We’ve heard it all before – traditional media is in decline. Print, for example, is seeing a drop in readers and ad revenue is expected to fall 10% in 2017. The story for Outdoor, meanwhile, is quite different – the medium is on the up – and weekly reach remains the highest of all channels (99.5%).
This is because Out-of-Home (OOH) retains a captive audience – we can’t avoid London Underground panels, bus ads, or roadside formats. For outdoor media owners, the development of digital technology therefore isn’t needed to fill a leaky revenue bucket, it’s an opportunity to take the medium into the future. In fact, DOOH is predicted (by JCDecaux) to hit 50% of all outdoor revenue by the end of 2017.
In recent years the outdoor ad industry has heavily upgraded – and digitised – its inventory. The number of digital screens has increased from 2,056 in 2009 to over 17,000 in 2017 at a cost of circa £100m investment. Simultaneously, outdoor media owners are ripping out poorer quality paper-and-paste sites, resulting in improved infrastructure and increased value for the market. Even the UK’s most iconic digital screens have been affected by this upgrade. For the refurb of Piccadilly Circus the lights were switched off completely – something that was only previously observed for the funerals of Winston Churchill and Princess Diana. The newly-rebranded Piccadilly Lights now features one huge screen.
While there is now more talk around brand safety than ever, OOH remains a relatively brand-safe channel, where you can be sure of the environment, even with digital inventory. The switch to digital also means that advertisers have more flexibility with their campaigns. There is no need to stick to the traditional two week in-charge periods, with uncertain posting times. Advertisers can turn on their campaign over key moments to maximise efficiencies in this more expensive digital world. An estimated two-thirds of outdoor advertisers are already taking advantage of this capability.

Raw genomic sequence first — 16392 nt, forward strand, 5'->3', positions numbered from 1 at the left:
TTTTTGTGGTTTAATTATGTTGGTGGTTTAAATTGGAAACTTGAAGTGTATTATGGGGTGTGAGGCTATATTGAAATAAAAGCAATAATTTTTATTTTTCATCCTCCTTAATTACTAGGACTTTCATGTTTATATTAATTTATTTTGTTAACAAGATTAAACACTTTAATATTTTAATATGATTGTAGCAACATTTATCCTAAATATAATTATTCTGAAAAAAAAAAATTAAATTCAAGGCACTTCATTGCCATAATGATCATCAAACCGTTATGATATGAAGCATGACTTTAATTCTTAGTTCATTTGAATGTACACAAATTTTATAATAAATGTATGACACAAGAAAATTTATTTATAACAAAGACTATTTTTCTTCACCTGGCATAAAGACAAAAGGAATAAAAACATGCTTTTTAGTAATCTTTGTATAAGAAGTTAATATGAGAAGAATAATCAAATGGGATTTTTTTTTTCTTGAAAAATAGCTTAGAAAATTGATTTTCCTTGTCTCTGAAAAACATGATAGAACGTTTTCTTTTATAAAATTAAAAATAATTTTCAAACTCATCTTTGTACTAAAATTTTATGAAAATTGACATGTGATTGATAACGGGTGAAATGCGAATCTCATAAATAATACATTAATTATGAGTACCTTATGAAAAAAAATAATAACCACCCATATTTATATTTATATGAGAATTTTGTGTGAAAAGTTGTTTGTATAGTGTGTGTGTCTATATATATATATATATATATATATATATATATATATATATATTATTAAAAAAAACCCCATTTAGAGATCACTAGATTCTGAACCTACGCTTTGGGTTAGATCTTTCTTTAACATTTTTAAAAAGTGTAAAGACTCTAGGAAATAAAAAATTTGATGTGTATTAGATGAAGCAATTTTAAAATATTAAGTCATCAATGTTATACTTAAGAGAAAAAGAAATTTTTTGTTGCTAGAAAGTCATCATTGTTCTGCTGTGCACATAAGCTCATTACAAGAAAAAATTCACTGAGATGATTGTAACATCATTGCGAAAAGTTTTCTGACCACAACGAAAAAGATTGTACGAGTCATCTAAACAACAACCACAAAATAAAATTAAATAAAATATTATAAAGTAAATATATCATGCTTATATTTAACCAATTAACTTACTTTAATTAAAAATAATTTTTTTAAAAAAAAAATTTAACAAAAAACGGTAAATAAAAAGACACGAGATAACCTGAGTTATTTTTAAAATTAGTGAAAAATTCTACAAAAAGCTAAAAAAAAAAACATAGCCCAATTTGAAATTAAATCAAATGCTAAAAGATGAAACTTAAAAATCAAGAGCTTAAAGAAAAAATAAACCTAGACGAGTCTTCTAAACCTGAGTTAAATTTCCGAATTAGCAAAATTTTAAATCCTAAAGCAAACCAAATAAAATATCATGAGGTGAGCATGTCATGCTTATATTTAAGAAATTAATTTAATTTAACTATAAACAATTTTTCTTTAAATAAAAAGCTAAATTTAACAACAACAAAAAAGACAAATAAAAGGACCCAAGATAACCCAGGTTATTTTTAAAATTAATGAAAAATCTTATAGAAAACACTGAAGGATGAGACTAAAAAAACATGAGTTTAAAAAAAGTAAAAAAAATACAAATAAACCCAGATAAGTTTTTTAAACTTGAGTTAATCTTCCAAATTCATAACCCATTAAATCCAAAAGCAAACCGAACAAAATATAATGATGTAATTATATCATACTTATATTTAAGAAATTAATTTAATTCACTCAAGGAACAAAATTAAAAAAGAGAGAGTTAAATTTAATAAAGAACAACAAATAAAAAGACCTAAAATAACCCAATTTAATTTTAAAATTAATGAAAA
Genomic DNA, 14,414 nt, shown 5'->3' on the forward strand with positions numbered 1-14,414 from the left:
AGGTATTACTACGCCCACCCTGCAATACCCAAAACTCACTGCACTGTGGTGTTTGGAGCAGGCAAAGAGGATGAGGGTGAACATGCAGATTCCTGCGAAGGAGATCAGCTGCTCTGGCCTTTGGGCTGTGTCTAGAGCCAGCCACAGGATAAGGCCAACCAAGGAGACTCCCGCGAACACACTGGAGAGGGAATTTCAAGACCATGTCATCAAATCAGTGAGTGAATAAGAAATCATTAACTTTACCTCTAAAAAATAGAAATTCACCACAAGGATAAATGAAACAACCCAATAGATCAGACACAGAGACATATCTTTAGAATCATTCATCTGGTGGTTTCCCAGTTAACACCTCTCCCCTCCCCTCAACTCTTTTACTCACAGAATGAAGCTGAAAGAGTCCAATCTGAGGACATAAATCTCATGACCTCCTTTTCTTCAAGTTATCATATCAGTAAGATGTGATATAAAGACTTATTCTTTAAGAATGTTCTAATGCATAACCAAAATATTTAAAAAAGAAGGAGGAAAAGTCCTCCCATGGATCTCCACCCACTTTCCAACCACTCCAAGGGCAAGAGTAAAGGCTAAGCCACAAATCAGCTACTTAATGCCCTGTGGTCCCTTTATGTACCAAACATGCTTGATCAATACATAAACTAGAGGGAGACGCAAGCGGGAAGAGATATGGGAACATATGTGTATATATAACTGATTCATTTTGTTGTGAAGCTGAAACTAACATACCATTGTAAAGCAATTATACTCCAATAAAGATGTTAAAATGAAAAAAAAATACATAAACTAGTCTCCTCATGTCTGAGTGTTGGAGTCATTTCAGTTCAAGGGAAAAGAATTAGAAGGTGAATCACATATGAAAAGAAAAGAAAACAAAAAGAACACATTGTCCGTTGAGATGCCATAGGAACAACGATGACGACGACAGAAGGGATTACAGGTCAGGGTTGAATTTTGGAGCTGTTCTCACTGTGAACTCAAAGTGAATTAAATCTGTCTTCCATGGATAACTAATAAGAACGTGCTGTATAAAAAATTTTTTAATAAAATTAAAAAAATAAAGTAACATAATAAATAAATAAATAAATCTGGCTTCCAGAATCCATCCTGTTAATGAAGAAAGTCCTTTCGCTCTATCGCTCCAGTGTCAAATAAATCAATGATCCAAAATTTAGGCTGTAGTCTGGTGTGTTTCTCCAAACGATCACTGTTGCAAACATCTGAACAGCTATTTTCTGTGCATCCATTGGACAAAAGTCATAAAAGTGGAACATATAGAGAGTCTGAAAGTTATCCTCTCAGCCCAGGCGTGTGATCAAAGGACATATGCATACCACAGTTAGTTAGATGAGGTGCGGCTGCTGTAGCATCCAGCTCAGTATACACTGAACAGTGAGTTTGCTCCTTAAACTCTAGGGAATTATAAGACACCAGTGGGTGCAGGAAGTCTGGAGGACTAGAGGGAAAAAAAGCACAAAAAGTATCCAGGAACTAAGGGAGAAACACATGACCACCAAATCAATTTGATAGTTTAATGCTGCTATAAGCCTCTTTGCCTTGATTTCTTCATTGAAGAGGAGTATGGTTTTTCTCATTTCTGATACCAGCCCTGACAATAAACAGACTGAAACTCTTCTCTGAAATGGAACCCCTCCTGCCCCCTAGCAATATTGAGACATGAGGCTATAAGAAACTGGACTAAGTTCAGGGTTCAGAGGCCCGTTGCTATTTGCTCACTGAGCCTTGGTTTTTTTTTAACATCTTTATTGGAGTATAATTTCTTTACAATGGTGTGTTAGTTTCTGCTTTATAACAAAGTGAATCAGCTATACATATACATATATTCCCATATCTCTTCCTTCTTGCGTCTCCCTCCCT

The real benefit of digital outdoor is in the dynamic creative opportunities it allows. A number of studies prove the impact on both soft and hard brand metrics when using relevant and real-time creative messages. And yet only 1% of campaigns take advantage of this functionality, restricted in large part by creative costs. But this increase in quality, and the introduction of dynamic campaigns, comes at a price for brands, as media owners are using digitalisation to drive higher margins. In a paper-and-paste world, a premium six-sheet might have cost £300 for a two-week period. Upgrade the same site to a digital screen, and market rate is over double this for 10 seconds in a 60-second loop.
This could also, eventually, result in a different buying model altogether. For now, DOOH and OOH is bought on a cost-per-panel basis, but, with greater access to audience data, the ability to trade on an audience model isn’t far off. In Canada, Outfront Media has launched its own real-time analytics platform, having agreed a partnership with mobile network Cellint. By tapping into their reams of data, the platform will allow tracking of hourly impression numbers, including the proportion of those that are unique views. The next step will, inevitably, be the introduction of trading efficiencies.
In London, TfL still hasn’t opened its data up to third parties but they have been using it for their own devices. A four-week trial last year – the results of which were released this month – looked at data collected from 5.6m mobile phones connected to Wi-Fi on the London Underground in an attempt to understand how travellers navigate the network. Previously, ticketing data has been used to look at those entering and exiting, but mobile data is far more sophisticated in its ability to track interchanges, and even walking routes and platform use within a station.
By understanding the routes customers are taking, even down to the platforms they’re standing on, it’s looking likely that, in coming years, panels will be costed according to the real-time impressions they’re racking up. OOH is in a transition period, but the future looks set to be exciting – and very much digital.